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When Should You File a Nursing Home Complaint?

By: Jeff Powless March 24, 2023 no comments

When Should You File a Nursing Home Complaint?

 

In every state, there is a government agency that is responsible for conducting investigations into complaints against nursing homes for providing substandard care. But many patients and families often struggle with the question of whether they should indeed file a complaint to address the concerns they have encountered. Below we will discuss the right to file a complaint, how the filing of a complaint can be helpful, and finally under what circumstances you may want to consider filing a complaint.

Your Right to File a Complaint Against a Nursing Home

Unfortunately, nursing home abuse and neglect is all too common. One remedy to help combat the epidemic of substandard care in U.S. nursing homes is the right to file a complaint with the state’s regulatory body. Anyone with knowledge or concerns about the care of a nursing home patient has the right to file a complaint with their state’s regulatory agency, including the patient herself/himself, family members, guardians or other patient representatives, persons who are simply visiting the nursing home, and even the nursing home facility staff. Complaints can be filed anonymously and the complainant’s name and any specific medical information is confidential.

Why Filing a Nursing Home Complaint Can be Helpful

Filing a complaint with your state regulatory agency is an important step in the process towards accountability. Although there is no direct monetary compensation available from filing the complaint and the penalties to nursing homes are typically relatively minor, a complaint on file allows for more oversight by state authorities. It gives state investigators the ability to enter the facility without notice, pull and review records, interview staff, address the issues of concern, and preserve important evidence for potential future proceedings.

An investigation into the complaint by the State achieves a variety of things. First and foremost, a State investigator can help put an immediate stop to an ongoing problem that’s either harming a patient or has the capacity to harm a patient. In doing so, the investigator’s actions can also help prevent similar harm to other patients. If the investigator finds evidence to substantiate the complaint, then they will issue a Plan of Correction, which is designed to correct the failures of the nursing home. By filing your complaint, you have quite possibly intervened and effectuated changes at the facility that may not only prevent further harm to your loved one, but also help protect the facility’s other patients.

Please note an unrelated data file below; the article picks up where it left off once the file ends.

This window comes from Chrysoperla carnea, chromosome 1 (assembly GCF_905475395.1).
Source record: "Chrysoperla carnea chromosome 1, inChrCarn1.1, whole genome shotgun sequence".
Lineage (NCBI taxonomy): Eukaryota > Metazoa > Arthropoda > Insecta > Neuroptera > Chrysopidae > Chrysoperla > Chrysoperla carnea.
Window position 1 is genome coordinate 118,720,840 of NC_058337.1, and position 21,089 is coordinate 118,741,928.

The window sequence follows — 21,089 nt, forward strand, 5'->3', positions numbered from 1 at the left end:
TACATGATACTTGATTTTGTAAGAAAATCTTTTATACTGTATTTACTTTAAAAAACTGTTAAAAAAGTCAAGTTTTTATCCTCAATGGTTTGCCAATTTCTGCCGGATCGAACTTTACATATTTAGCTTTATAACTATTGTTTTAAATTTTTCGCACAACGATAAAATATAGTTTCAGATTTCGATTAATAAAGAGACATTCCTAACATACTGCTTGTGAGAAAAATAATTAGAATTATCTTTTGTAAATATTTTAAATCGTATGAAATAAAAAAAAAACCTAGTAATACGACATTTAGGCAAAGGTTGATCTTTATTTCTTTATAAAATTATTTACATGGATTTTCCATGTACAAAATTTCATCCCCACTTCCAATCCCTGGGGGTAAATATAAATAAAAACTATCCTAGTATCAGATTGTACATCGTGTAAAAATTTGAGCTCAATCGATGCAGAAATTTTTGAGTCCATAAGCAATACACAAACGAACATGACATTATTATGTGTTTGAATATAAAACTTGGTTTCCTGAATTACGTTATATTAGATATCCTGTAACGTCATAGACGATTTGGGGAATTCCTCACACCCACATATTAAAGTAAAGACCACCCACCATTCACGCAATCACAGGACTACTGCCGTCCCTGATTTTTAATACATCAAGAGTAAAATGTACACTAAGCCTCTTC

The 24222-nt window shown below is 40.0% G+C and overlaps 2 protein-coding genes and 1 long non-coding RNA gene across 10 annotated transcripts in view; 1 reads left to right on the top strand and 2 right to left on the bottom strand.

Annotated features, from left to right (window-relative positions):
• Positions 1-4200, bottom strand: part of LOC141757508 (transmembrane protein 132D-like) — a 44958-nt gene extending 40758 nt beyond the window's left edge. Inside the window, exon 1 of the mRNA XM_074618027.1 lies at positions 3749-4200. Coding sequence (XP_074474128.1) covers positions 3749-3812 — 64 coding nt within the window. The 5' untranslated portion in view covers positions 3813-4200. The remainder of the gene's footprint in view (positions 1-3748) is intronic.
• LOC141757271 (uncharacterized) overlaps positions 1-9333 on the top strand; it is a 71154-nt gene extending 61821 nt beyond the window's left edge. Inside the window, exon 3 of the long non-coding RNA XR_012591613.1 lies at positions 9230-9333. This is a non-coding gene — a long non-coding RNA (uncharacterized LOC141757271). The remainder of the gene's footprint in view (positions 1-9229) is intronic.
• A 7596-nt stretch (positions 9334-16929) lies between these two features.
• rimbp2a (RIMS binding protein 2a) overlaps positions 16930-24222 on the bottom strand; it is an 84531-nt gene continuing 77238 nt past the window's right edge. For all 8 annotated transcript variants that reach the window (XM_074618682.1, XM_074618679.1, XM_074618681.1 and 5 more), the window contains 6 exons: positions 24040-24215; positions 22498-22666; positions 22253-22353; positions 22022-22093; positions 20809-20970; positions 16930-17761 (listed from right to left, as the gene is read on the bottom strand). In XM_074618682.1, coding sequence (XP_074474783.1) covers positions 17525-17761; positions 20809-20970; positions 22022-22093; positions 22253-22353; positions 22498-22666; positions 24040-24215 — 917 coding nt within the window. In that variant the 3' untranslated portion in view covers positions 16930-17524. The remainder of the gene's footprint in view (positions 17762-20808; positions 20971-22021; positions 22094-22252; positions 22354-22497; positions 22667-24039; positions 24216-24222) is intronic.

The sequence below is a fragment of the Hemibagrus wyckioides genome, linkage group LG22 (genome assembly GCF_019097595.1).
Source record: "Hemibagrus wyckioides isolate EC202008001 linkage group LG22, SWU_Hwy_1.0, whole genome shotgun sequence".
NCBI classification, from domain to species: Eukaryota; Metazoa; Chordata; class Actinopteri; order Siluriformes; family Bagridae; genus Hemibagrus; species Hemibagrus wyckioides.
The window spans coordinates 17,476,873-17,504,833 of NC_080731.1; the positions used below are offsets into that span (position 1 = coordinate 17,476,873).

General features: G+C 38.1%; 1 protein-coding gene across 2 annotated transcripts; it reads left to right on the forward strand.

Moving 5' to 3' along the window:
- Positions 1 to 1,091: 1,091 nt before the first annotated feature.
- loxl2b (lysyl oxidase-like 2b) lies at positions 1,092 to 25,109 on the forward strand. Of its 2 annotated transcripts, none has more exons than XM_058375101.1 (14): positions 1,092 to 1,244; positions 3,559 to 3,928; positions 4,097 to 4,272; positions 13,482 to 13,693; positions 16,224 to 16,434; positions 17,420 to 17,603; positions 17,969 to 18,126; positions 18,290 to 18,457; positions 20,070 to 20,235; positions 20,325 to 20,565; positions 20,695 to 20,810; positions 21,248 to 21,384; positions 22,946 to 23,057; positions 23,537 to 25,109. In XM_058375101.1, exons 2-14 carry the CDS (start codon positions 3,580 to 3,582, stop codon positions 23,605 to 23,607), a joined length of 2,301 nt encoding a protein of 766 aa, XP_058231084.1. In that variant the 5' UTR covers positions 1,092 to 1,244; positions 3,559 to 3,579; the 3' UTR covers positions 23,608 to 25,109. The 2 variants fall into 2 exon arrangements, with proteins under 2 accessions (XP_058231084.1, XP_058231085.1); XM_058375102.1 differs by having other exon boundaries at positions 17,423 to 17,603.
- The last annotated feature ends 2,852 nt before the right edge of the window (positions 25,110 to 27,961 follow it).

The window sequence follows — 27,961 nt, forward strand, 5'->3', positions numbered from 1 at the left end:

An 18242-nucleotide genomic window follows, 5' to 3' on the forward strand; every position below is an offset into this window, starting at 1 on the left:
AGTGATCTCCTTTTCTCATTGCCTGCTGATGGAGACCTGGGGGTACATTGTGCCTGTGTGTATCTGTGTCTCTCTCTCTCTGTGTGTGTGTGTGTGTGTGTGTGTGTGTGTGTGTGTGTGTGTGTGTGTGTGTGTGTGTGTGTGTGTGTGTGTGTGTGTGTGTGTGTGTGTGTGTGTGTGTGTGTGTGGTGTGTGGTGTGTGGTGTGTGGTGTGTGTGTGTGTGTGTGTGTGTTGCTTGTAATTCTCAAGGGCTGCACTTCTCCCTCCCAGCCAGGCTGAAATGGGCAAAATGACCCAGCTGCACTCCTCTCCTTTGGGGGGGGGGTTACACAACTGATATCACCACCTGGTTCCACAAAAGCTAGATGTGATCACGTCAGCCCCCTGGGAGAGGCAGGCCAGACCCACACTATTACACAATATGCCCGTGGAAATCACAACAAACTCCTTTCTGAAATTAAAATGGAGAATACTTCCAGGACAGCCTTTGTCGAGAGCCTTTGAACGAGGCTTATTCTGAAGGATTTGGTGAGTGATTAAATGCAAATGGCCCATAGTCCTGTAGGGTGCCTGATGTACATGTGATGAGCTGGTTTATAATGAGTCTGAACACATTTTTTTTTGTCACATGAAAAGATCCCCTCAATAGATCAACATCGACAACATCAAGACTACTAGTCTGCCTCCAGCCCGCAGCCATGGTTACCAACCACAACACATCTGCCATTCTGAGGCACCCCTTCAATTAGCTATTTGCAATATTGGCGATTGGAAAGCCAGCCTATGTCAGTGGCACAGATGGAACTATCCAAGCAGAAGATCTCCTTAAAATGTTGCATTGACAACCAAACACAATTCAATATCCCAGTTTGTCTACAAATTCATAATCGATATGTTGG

Second, a complaint will hold nursing homes financially accountable for their wrongdoings. All nursing homes that accept Medicare and/or Medicaid dollars promise that, in return for receiving these taxpayer funds, they will render care in a manner that ensures that patients’ needs are met. By filing a complaint to alert State investigators of substandard care, you’re helping to hold bad nursing homes accountable so that they’re either forced to improve practices or face the prospect of losing their most significant revenue streams — Medicare and Medicaid.

Third, filing a complaint that results in a Plan of Correction being issued requires that the report stating the nursing homes’ deficiencies be made public record. This report will be available online at the Nursing Home Compare website and, in many instances, other State nursing home sites. These public reports allow for other families to make the best decision for their loved ones when choosing a nursing home.

Lastly, filing a complaint with your State ensures that the investigation will generate and preserve evidence that may be required to successfully pursue a criminal action or civil lawsuit against the nursing home should actions become necessary. Importantly, these reports can be used to establish that those responsible for the nursing home were put on notice of substandard care issues within the facility, had a duty to correct the problems, and despite promises to correct them (the Plan of Correction), ignored them and continued to conduct business as usual, which ultimately led to further neglect, abuse, and harm.

When Should You Consider Filing a Complaint?

It is not necessary to know exactly which regulation or law is being violated by the nursing home in question; If you have a concern about the care provided – file a complaint.
While there’s no formal, comprehensive checklist for each and every issue that one could possibly be concerned about, following are some examples of issues that are often the subject of complaints against, and citations of, nursing homes providing substandard care:

Accommodation of Needs

Did the nursing home deny a patient reasonable accommodations of individual needs and preferences?[1] The facility should attempt to adapt schedules, call systems, staff assignments and room arrangements to accommodate patient preferences, desires and unique needs.[2]For example, if a patient refuses a bath because he or she prefers a shower, prefers bathing at a different time of day or on a different day, does not feel well that day, is uncomfortable with the aide assigned to help, or is worried about falling, the staff should acknowledge that the patient is not refusing to be clean, but refusing the bath under the circumstances and make the necessary adjustments.[3]